3. Insert the stone then lash it securely (above, below, and across the stone). The lashing on the stick above the stone clamps both sides of the split together providing the first point of security, so it’s especially important to create a good, tight lashing above the stone.
  4. You’ll want to make sure you bind the split ends securely so the stone won’t fall off whenever you use it to hammer or pound on something.

This video from Wannabe Bushcrafter will show you how to make a bamboo knife:

Now, hopefully, you never find yourself in a situation where making homemade weapons is going to be a necessity for survival. But, if you do find yourself in such a quagmire, this little bit of information and inner caveman training may be what saves your life.

Which of these homemade weapons do you want to make? Tell us your progress in the comments section below!

Up Next:

Go to our Survival Life Store to shop some of our favorites self-defense tools and gear!

Check out 25

Follow us on Facebook, Instagram, Twitter, Pinterest, and Tumblr!

***Disclaimer: The contents of this article are for informational purposes only. Please read our full disclaimer.***

Editor’s Note: This post was originally published on April 11, 2014, and has been updated for quality and relevancy.

This Article Was First Found at Read The Original Article Here

Continue Reading


5 Home Remedies For Chigger Bites

Know these home remedies for chigger bites, or better yet, avoid the bug's bites in the first place with helpful tips included here!

RELATED: Top Ways to Deal with Insects [Especially Mosquitos]

In this article:

  1. What Is a Chigger, Exactly?
  2. Where Do Chiggers Live?
  3. Identifying Chiggers Bites
  4. Home Remedies for Chigger Bites
  5. Tips to Avoid Chigger Bites and Chigger Bites Infection

Home Remedies For Chigger Bites

What Is a Chigger, Exactly?

Chiggers are members of the arachnid family. They are extremely tiny, and my guess is you won’t even see them as they jump from the tall grass onto your skin and/or clothing.

Adult chiggers are about 1/60 of an inch and have eight legs. The larvae are red, wingless, six-legged creatures which measure less than 1/150 of an inch.

Because of their red color, you might be able to spot the larvae when they cluster together, especially on white clothing.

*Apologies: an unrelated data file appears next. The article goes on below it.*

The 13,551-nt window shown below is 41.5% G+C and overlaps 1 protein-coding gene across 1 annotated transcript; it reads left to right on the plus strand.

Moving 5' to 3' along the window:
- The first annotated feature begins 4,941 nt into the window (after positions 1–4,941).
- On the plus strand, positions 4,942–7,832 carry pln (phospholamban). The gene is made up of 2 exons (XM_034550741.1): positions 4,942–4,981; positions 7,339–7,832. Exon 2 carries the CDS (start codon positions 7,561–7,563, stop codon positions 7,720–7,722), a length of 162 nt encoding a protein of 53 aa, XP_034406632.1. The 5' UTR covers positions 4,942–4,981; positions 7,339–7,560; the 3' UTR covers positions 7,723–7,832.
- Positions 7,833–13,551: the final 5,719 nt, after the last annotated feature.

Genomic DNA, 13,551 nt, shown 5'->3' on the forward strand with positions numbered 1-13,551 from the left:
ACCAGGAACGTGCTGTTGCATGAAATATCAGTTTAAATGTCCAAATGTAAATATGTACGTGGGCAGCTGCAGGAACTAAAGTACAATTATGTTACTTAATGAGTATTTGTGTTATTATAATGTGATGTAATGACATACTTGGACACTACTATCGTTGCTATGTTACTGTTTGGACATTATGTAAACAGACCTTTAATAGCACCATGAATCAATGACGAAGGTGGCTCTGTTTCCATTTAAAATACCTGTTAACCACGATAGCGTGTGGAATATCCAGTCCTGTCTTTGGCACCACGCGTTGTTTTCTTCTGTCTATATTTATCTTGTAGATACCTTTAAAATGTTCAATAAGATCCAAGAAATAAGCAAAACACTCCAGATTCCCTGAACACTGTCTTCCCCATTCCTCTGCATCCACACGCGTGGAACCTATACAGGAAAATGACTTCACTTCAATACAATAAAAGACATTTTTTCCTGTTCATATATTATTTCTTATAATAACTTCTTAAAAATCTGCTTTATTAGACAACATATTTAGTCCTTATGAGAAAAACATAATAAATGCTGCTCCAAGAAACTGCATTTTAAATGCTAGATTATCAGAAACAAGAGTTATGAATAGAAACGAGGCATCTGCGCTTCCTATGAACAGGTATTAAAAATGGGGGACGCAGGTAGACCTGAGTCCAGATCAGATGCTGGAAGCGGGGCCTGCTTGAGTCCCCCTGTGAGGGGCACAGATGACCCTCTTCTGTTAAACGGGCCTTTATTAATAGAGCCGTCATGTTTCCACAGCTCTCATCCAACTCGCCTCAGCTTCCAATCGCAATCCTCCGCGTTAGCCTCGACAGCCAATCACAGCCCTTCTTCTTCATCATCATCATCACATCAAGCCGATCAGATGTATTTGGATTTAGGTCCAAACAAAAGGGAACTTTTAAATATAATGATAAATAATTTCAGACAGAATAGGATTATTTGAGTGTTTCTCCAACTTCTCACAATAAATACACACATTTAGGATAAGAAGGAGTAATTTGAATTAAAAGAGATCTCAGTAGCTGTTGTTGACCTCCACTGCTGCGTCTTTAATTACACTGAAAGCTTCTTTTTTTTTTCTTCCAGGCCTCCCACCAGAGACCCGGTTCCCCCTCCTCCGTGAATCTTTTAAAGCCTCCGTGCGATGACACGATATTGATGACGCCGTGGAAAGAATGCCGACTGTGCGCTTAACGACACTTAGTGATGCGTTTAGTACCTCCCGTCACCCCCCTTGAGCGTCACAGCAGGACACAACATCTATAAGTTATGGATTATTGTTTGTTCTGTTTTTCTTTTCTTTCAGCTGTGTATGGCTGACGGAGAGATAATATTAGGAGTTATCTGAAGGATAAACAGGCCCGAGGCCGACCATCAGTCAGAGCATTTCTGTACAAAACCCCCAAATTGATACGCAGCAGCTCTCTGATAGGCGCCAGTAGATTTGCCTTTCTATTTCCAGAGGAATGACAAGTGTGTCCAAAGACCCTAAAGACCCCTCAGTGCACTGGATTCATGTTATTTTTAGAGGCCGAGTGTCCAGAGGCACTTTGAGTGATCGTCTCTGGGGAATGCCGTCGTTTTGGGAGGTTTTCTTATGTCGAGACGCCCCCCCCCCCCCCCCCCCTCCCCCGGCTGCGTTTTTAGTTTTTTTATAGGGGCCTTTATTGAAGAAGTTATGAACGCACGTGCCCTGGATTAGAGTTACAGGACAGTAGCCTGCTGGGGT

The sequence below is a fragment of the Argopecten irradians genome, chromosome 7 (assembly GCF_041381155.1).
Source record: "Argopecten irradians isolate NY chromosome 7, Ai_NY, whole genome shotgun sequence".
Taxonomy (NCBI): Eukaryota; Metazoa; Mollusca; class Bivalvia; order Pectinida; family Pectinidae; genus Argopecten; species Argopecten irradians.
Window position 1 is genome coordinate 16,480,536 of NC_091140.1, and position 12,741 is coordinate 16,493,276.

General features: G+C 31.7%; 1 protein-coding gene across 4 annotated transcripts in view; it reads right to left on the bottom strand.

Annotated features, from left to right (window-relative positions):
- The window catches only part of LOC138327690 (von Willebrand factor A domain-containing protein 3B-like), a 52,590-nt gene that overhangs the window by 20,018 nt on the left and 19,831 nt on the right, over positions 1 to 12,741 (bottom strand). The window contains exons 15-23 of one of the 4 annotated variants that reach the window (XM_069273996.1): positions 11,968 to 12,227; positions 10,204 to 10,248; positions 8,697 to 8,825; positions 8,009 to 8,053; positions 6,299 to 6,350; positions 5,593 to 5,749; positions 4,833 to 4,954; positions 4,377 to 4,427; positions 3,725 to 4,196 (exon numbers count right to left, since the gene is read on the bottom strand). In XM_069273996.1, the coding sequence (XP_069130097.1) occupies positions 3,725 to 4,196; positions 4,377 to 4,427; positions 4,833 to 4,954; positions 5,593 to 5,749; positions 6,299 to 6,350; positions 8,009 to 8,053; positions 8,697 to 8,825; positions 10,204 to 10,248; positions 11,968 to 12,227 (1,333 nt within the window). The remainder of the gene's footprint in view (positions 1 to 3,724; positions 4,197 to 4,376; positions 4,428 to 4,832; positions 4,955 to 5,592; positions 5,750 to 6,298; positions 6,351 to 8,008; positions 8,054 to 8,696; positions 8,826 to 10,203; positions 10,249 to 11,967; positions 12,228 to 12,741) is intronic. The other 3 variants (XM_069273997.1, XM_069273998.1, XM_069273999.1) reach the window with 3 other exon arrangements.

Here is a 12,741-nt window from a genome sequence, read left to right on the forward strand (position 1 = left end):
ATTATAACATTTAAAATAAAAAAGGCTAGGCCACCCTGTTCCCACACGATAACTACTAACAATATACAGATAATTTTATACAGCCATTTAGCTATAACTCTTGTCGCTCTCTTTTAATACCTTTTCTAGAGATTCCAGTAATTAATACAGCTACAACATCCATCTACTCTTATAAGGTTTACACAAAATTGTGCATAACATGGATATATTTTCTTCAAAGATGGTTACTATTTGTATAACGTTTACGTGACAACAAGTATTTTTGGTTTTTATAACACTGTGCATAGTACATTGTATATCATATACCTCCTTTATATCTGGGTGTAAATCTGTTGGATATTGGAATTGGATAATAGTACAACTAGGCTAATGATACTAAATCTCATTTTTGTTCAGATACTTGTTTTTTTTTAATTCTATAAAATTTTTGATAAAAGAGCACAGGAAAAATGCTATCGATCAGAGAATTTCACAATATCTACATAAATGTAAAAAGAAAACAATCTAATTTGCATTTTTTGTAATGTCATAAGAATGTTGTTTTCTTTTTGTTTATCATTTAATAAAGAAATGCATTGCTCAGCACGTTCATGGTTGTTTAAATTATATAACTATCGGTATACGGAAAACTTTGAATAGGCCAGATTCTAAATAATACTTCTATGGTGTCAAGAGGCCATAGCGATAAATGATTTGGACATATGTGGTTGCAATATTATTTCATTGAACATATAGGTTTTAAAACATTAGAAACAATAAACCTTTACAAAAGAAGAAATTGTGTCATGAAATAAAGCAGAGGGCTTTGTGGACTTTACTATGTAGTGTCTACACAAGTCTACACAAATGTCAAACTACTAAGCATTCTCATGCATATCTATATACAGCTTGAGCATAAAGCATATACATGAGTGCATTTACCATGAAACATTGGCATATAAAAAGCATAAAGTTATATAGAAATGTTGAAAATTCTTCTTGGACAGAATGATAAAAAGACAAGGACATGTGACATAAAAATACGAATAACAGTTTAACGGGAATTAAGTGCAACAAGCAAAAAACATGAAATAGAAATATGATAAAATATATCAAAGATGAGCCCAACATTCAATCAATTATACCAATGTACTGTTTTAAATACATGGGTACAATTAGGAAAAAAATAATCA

What Is the Arachnid Family? It is a large group or class of invertebrate animals where the spiders and scorpions belong.

Where Do Chiggers Live?

Chiggers reside in tall weeds and grass, berry patches, and wooded areas. They could be in your backyard, by the lake, or your favorite hiking trail.

They are most active in summer and fall afternoons – the warmest part of the day.

Identifying Chiggers Bites

Only the larvae bite humans and they tend to choose warm, moist areas of the body.

Chiggers also have claws which help them grab onto your skin. The chigger then attaches its mouth to the skin and injects saliva.

The saliva contains an enzyme which breaks skin cells down to liquid form. Your body responds by hardening skin cells around the saliva, creating a tube (cyclostome) through which the chigger sucks the dissolved skin cells.

Chiggers can stay attached and feeding for several days before falling off.

When the chigger falls off, you are left with reddish bumps. You may notice a bright red dot in the center—this is a remnant of the tube your skin formed in response to the chigger's saliva.

The bumps may look like welts, blisters, pimples, or hives. Bites generally appear in groups and get larger for several days to a week.

While many insects bite exposed skin which is easy to get to, chiggers like to bite in folds of skin as well as places where clothing fits tightly on the skin. Most chigger bites occur around the ankles, waist, armpits, crotch, or behind the knees.

Home Remedies for Chigger Bites

Just remember, no matter what, DO NOT SCRATCH THE BITES! I know, easier said than done. But, breaking the skin on a chigger bite can lead to infection.